Committed: Men Tell Stories of Love, Commitment, and Marriage
Edited by Chris Knutsen and David Kuhn
Bloomsbury, 225 pp., $24.95
The neurotic, needy whiners are the most fun in this collection of stories and essays on love and marriage. Tad Friend in ''The King of Banter," Nicholas Weinstock in ''How Not to Score," and David Grand in ''Love to Hate Me" describe their fears and failures, then are gratefully surprised and bewildered to find that a bright, beautiful, and sexy woman actually wants them. Rick Moody learns to love his girlfriend's old and ailing cat, and from there it is a short step to the altar and the possibility of getting a new kitten.
Colin Harrison in ''Incision" writes movingly of his parents' long and complex marriage. David Owen delights in his naïve good luck in finding the right woman early and going ahead and marrying her.
These men often can't figure out how to be with one person, but when they do, they are astoundingly happy. John Burnham Schwartz says, ''For who can fathom the illogical reasons, the terrifying depths of commitment, the brazen farsightedness that might lead a whole person to passionately bind her soul to a broken one? I am here today to tell you that I was once the recipient of such a bestowal, which can only be called love."
Nice Big American Baby
By Judy Budnitz
Knopf, 304 pp., $23
From her portrait on the book jacket, Judy Budnitz looks like a prim New England prep-school girl, but she has the imagination of a haunted Eastern European political prisoner. Her stories, set in an uncanny and often uncaring world, gesture toward political discontent but resist outrage.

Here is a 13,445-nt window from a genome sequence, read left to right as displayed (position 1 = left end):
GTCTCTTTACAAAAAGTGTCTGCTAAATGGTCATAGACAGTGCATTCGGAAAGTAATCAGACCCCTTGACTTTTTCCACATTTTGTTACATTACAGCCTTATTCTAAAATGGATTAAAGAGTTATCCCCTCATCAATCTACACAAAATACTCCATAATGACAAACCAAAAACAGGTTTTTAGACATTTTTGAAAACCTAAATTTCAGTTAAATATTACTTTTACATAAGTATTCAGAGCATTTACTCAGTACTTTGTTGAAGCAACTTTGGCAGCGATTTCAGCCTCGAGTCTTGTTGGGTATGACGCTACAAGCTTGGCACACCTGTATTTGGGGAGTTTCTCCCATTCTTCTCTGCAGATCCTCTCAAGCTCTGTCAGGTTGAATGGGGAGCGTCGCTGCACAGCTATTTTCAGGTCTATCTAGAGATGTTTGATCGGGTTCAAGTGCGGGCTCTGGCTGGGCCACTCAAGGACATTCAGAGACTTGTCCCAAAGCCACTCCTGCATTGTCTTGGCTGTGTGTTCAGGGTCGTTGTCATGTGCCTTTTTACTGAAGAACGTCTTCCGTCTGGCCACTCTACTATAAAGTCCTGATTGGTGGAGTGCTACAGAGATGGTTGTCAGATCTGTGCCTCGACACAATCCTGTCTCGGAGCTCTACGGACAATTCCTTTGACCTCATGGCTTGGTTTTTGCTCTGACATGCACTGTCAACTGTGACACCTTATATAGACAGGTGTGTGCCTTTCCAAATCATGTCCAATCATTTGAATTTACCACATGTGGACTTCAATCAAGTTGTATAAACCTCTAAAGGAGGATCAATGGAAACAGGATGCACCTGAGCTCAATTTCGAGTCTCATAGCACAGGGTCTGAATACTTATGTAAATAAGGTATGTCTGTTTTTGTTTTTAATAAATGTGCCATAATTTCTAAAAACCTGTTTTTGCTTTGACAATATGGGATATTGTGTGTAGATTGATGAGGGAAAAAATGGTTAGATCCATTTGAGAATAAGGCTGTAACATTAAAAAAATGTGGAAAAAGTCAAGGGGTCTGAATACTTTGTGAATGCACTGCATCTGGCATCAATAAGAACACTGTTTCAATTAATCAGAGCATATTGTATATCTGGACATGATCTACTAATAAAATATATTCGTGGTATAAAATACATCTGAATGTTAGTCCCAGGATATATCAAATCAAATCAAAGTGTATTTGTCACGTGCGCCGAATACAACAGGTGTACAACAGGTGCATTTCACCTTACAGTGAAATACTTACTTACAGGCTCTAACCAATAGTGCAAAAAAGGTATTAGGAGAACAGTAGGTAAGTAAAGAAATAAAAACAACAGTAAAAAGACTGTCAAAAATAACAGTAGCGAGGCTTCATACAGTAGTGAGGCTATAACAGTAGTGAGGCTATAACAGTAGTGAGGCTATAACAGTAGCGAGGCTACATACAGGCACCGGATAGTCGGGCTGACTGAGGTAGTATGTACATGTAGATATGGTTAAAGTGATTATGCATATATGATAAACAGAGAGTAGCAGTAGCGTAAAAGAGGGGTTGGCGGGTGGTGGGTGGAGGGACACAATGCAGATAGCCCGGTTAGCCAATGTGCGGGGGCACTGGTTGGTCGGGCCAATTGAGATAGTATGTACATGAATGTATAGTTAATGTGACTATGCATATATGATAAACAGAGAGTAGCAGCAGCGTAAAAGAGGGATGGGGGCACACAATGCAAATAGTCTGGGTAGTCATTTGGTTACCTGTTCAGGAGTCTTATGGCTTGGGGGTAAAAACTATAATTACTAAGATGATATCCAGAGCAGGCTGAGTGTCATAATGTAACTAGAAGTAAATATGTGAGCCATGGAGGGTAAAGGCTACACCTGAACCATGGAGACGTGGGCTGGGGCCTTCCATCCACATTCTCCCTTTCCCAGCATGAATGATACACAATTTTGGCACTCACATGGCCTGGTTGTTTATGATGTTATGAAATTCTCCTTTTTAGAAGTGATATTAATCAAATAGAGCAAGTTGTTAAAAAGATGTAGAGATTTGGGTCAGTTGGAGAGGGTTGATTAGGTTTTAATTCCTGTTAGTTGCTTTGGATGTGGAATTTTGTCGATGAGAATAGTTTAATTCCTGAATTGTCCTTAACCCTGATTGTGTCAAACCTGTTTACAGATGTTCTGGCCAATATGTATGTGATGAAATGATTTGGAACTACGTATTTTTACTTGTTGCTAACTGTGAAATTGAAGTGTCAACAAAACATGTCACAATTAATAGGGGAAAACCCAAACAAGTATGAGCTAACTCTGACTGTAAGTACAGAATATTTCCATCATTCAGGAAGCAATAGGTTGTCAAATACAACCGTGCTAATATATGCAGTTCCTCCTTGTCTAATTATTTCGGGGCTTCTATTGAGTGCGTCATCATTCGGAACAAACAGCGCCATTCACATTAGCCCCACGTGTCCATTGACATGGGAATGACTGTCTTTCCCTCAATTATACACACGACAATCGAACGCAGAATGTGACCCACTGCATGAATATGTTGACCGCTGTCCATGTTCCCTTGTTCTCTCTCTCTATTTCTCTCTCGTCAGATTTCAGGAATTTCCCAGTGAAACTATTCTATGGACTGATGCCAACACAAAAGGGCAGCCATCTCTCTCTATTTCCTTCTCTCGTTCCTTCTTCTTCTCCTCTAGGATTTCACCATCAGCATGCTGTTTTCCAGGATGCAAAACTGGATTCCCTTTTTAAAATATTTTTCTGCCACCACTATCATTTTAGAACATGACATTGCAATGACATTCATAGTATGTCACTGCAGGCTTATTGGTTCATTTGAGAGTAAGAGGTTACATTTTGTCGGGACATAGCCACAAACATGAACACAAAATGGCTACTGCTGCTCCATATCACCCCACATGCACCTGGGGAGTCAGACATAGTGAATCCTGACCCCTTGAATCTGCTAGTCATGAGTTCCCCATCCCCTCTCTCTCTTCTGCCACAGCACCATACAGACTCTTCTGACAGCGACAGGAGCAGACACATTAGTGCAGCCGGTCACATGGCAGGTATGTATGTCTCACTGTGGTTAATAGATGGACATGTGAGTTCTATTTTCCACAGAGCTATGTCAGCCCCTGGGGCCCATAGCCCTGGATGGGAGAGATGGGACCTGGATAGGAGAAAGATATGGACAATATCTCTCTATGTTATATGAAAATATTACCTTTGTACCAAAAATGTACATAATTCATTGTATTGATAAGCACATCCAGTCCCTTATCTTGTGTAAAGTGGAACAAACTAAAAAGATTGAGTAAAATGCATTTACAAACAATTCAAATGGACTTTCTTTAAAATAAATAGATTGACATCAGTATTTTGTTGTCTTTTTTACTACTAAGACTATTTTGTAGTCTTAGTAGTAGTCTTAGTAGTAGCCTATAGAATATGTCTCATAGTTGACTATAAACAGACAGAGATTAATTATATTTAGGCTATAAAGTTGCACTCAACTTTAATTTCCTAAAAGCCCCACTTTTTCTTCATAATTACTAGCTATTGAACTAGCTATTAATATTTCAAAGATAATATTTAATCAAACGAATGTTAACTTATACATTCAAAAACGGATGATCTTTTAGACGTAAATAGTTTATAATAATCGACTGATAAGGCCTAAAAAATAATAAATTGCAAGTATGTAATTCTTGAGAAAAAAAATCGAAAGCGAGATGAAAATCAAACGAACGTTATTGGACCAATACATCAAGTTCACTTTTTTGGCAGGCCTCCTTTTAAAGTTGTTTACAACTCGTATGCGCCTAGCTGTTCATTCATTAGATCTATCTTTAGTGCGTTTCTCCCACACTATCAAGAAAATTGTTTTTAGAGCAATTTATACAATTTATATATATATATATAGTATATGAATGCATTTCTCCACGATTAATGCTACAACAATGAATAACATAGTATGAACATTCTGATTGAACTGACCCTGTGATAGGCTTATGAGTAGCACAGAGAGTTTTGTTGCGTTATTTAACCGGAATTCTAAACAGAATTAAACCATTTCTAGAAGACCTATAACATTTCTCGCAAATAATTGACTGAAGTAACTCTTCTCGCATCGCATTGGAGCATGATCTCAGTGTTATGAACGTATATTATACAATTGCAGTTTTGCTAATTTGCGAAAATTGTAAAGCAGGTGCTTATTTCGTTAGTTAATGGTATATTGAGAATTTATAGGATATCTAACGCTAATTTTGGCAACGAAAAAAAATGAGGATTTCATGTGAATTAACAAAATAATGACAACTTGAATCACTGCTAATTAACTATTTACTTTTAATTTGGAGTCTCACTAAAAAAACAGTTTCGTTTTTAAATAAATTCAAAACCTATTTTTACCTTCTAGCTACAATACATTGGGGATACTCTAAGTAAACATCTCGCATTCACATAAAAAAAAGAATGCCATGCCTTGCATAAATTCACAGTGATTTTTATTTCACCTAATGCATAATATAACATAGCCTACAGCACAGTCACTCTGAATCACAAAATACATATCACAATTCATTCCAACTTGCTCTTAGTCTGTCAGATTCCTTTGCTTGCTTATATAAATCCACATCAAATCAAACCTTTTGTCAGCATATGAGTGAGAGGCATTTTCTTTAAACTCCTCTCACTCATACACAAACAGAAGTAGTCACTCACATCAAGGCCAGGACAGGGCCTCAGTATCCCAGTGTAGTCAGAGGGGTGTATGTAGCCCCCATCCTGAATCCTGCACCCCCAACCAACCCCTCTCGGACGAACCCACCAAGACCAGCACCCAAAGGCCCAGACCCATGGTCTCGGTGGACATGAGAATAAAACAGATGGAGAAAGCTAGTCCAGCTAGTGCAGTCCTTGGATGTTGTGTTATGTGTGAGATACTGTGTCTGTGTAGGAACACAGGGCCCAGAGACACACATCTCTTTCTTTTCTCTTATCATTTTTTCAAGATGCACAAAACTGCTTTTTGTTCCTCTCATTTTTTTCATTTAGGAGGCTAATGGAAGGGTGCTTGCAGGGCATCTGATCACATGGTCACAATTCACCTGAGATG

In ''Where We Come From" a desperate pregnant young woman repeatedly attempts to crash through the US border from an unnamed country. Caught and returned over and over again, she carries her baby in utero for four years, trying to ensure that it will be born a citizen, grow big and fat and healthy. ''Nadia," a mail-order bride from Eastern Europe, tries to adapt to her new country but is never fully alive with her husband. After surviving a dramatic drowning, she admits that she has been living a near-death experience all of her life. ''Saving Face" recounts the strange sequence of events by which the image of an innocent girl replaces the ominous gaze of the prime minister in a series of looming portraits. The artist responsible for the portrait loves his model and is rewarded for his constancy. But the artist and model, and their relationship to the government, remain a taunting conundrum.
By Zsuzsa Bánk
Harcourt, 278 pp., $23
After their mother picks up and leaves Vat, a small town in Hungary, in 1956, Kata and Isti are left with their neglectful father. He barely notices them, lost in his own reveries and miseries, as he moves them from one relative to another. Kata, the elder, must take care of herself and watch out for her little brother, who becomes more and more distracted and detached from the world. Checking train schedules keeps him tethered to the solid reality of life for a while, but soon he hears the sounds of the waves in the lake and is uncertain if he is awake or asleep.
Once Isti learns to swim, the water calls to him, a more comfortable medium than air. Kata does her best to protect him, but it is clear that he will slip away. Kata manages to keep herself afloat in the constantly changing stream of her life by patiently watching and worrying over Isti. ''I didn't want to go to new houses, new yards, see new faces that wouldn't mean anything to me at first and then would come to mean too much," says Kata in the simple, plaintive voice that guides this lovely novel.
Barbara Fisher is a freelance critic who lives in New York.See ''Bookings," Page D8, for information on a local appearance by Judy Budnitz.